After an initial surge, Wall Street gave up most its gains in late afternoon trade following a report that the Federal Bureau of Investigation raided the office of President Donald Trump’s personal lawyer.
Markets at 7:15am (AEDT):
- ASX SPI 200 futures -0.1pc, ASX 200 (Monday’s close) +0.4pc at 5,809
- AUD: 76.99 US cents, 54.44 British pence, 62.48 Euro cents, 82.2 Japanese yen, $NZ1.05
- US: Dow Jones +0.2pc at 23,979, S&P 500 +0.3pc at 2,613, Nasdaq +0.5pc at 6,950
- Europe: FTSE +0.2pc at 7,195, DAX +0.2pc at 12,262, Euro Stoxx 50 +0.2pc at 3,413
- Commodities: Brent crude +2.5pc at $US68.76/barrel, spot gold +0.3pc at $US1,336.75/ounce
The Dow Jones index surged by 440 points at its peak. By it closed higher by just 46 points, or 0.2 per cent, at 23,979.
The S&P 500 rose by 0.3 per cent, while the Nasdaq lifted by 0.5 per cent.
The FBI’s search of Michael Cohen’s office in New York was a referral by the Office of Special Counsel, Robert Mueller — as part of his investigation into whether the Trump election campaign colluded with Russia.
“Even if it ultimately ends up being nothing, the initial reaction is almost always negative in the market,” said Randy Frederick, vice president of trading and derivatives for Charles Schwab in Austin, Texas.
One reason for Wall Street’s slight bounce-back was US policymakers adopting a softer stance on China trade tensions.
In particular, Mr Trump’s new economic adviser Larry Kudlow told CNBC that the president may be open to forming an international coalition to grapple with trade issues involving China.
Also, investors are upbeat about corporate earnings season — which kicks off later this week with Citigroup, JP Morgan and Wells Fargo’s quarterly results.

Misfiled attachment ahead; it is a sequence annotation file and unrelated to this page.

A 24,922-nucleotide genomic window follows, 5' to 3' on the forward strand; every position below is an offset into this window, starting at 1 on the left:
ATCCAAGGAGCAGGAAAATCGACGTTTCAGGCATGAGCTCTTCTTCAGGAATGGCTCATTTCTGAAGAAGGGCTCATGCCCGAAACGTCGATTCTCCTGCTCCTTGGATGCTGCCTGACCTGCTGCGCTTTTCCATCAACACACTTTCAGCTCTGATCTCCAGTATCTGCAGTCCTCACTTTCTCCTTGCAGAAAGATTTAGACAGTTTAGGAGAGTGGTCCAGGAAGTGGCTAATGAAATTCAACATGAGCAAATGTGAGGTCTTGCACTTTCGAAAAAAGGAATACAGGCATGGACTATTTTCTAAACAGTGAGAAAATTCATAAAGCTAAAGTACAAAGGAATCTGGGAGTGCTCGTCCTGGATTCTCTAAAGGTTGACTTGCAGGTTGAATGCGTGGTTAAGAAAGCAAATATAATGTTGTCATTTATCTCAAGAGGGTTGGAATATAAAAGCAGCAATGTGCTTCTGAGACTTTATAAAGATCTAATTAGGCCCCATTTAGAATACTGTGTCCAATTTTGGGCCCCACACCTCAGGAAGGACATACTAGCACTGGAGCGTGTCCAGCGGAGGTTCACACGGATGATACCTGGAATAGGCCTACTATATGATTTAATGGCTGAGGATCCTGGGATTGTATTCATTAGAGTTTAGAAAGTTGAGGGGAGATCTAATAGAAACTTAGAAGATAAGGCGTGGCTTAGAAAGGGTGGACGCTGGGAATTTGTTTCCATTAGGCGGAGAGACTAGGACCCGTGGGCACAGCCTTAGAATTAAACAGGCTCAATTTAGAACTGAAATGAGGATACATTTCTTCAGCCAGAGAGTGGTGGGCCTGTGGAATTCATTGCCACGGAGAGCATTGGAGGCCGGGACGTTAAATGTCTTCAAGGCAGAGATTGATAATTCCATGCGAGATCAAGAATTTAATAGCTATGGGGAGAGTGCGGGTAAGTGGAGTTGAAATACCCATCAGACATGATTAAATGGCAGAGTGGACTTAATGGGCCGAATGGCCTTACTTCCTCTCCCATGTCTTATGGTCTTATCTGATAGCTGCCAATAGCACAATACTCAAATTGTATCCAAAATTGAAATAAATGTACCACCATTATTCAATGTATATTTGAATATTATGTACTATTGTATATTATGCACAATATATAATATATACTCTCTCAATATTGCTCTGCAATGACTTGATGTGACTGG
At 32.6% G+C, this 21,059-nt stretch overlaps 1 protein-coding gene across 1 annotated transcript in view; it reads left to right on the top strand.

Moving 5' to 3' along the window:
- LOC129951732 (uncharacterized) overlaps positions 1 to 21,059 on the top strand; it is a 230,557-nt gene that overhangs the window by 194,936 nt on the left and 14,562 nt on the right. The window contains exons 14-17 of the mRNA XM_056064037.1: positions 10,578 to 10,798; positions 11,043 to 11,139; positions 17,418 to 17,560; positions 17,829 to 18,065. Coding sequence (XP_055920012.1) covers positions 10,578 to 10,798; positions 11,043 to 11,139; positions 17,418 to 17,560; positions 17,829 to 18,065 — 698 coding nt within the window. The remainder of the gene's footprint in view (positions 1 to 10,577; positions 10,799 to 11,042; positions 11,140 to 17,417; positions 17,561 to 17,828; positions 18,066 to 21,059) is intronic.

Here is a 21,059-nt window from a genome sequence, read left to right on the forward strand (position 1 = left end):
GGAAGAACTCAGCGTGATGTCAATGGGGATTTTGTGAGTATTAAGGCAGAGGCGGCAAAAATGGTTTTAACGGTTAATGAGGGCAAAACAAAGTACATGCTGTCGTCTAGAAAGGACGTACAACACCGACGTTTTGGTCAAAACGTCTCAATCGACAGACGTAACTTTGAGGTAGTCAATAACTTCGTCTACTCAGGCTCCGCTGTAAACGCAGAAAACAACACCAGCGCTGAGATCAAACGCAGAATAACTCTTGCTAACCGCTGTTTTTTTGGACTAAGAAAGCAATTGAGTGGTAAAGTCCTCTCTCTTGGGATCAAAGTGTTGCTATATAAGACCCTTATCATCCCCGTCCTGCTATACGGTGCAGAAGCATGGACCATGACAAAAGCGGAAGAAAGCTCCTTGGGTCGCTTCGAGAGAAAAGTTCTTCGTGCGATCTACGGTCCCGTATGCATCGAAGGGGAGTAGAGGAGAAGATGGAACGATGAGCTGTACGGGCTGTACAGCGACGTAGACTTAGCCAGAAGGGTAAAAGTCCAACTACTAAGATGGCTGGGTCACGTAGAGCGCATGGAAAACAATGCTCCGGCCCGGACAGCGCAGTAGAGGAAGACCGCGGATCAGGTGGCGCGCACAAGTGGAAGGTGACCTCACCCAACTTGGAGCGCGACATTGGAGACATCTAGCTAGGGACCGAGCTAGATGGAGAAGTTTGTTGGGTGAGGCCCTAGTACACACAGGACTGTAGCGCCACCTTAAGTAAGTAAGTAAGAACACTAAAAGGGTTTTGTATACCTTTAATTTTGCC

Analysts expect quarterly profits for S&P 500 companies to rise 18.5 percent from a year ago, which would be the biggest gain in seven years, according to Thomson Reuters
Shares in Apple and Alphabet (Google’s parent company) jumped by 1 per cent each, while Amazon rose by just 0.06 per cent.
Facebook’s share price recovered by 0.5 per cent after US Congress released Mark Zuckerberg’s prepared remarks, ahead of his testimony on Wednesday regarding the Cambridge Analytica data scandal.
Mr Zuckerberg apologised for not doing enough to prevent the personal information of up to 87 million users from being compromised.
“We didn’t take a broad enough view of our responsibility, and that was a big mistake,” he wrote.
“It was my mistake, and I’m sorry.”
If Mr Zuckerberg does not provide satisfactory answers this week, Congress is more likely to push new laws to strictly regulate Facebook.
Anticipating such a move, the company has already said it favours new legislation that would make social networks disclose who is behind political ads, much as TV and radio stations must already do.
Australian market today
ASX futures have slipped by 0.1 per cent, which indicates Australian shares are expected to begin the day slightly lower.
In economic news, NAB will release its latest report on business conditions and confidence.
As for currencies, the Australian dollar is buying 76.99 US cents, 54.44 British pence, and 62.48 Euro cents.
The local currency had fallen to as low as 76.5 US cents overnight, ahead of a speech that China’s President Xi Jinping is scheduled to deliver today.
“Expectations are reasonably high that China’s President will re-affirm Beijing’s ongoing commitment to reform and more open markets, while not being seen to overtly acquiesce to Washington’s demands,” said ANZ senior economist Daniel Gradwell.